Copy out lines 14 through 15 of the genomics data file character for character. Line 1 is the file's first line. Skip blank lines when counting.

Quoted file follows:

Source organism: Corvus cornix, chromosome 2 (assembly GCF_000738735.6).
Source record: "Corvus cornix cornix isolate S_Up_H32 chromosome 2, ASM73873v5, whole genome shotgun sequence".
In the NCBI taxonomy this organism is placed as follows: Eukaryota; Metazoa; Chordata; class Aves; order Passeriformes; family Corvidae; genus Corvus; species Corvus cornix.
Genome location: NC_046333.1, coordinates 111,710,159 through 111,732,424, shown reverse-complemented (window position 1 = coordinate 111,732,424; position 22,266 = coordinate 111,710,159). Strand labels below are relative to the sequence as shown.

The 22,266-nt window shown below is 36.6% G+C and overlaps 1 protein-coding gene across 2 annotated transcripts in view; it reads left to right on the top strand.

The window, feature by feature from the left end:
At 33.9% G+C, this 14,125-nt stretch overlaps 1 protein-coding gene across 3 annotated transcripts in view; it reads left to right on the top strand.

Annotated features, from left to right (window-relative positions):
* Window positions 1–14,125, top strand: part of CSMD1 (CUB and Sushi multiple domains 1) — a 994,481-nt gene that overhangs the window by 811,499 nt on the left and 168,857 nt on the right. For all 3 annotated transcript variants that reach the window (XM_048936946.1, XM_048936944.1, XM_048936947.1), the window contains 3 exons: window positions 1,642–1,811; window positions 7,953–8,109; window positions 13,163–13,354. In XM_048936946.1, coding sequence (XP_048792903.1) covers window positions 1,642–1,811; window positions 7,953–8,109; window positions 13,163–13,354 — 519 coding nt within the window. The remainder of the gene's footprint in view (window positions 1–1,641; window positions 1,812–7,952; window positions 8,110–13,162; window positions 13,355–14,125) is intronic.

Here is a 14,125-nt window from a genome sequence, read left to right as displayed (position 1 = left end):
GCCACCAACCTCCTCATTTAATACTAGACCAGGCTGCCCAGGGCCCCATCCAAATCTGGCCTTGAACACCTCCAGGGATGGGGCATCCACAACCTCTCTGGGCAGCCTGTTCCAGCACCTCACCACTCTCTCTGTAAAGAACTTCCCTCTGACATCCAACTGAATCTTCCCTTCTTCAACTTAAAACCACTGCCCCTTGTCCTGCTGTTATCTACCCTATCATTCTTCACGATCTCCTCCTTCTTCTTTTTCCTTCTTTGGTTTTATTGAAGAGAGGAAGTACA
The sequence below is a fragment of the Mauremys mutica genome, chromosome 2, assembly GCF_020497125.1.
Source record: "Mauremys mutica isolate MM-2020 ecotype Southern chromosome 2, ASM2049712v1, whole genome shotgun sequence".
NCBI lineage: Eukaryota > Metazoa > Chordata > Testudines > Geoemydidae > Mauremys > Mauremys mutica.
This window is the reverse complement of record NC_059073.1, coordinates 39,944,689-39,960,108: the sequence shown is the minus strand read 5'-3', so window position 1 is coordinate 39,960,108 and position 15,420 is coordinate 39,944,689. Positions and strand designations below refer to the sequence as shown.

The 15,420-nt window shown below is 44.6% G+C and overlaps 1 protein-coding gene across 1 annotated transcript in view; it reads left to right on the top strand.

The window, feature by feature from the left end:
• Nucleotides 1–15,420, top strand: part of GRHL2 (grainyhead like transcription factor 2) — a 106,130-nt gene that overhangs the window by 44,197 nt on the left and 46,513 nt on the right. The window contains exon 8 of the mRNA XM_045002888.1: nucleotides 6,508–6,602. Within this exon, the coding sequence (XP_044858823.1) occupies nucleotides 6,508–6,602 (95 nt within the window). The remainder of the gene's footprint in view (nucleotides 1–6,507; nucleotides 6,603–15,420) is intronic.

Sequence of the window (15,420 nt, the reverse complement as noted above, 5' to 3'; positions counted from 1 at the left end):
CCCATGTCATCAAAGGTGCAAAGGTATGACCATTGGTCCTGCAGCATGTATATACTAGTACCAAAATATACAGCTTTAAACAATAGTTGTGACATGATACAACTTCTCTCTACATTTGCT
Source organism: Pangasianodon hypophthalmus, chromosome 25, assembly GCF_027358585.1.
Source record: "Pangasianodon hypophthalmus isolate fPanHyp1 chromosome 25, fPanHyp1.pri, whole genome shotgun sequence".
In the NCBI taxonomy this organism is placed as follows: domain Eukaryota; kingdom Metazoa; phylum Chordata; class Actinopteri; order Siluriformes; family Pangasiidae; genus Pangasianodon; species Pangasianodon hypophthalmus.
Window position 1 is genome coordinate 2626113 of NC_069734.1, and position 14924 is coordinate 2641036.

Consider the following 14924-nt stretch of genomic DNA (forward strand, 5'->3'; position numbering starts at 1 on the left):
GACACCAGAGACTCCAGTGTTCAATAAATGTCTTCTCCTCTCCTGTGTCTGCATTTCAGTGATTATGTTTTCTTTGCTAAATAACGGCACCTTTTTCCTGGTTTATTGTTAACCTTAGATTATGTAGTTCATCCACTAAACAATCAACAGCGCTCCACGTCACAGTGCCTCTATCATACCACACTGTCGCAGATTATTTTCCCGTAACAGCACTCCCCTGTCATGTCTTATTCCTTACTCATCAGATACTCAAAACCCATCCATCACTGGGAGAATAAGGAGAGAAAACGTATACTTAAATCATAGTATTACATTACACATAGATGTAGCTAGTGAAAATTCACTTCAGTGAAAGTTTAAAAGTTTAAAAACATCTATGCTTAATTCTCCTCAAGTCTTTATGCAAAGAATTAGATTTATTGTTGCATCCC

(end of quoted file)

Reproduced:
NCBI lineage: Eukaryota > Metazoa > Chordata > Testudines > Geoemydidae > Mauremys > Mauremys mutica.
This window is the reverse complement of record NC_059073.1, coordinates 39,944,689-39,960,108: the sequence shown is the minus strand read 5'-3', so window position 1 is coordinate 39,960,108 and position 15,420 is coordinate 39,944,689. Positions and strand designations below refer to the sequence as shown.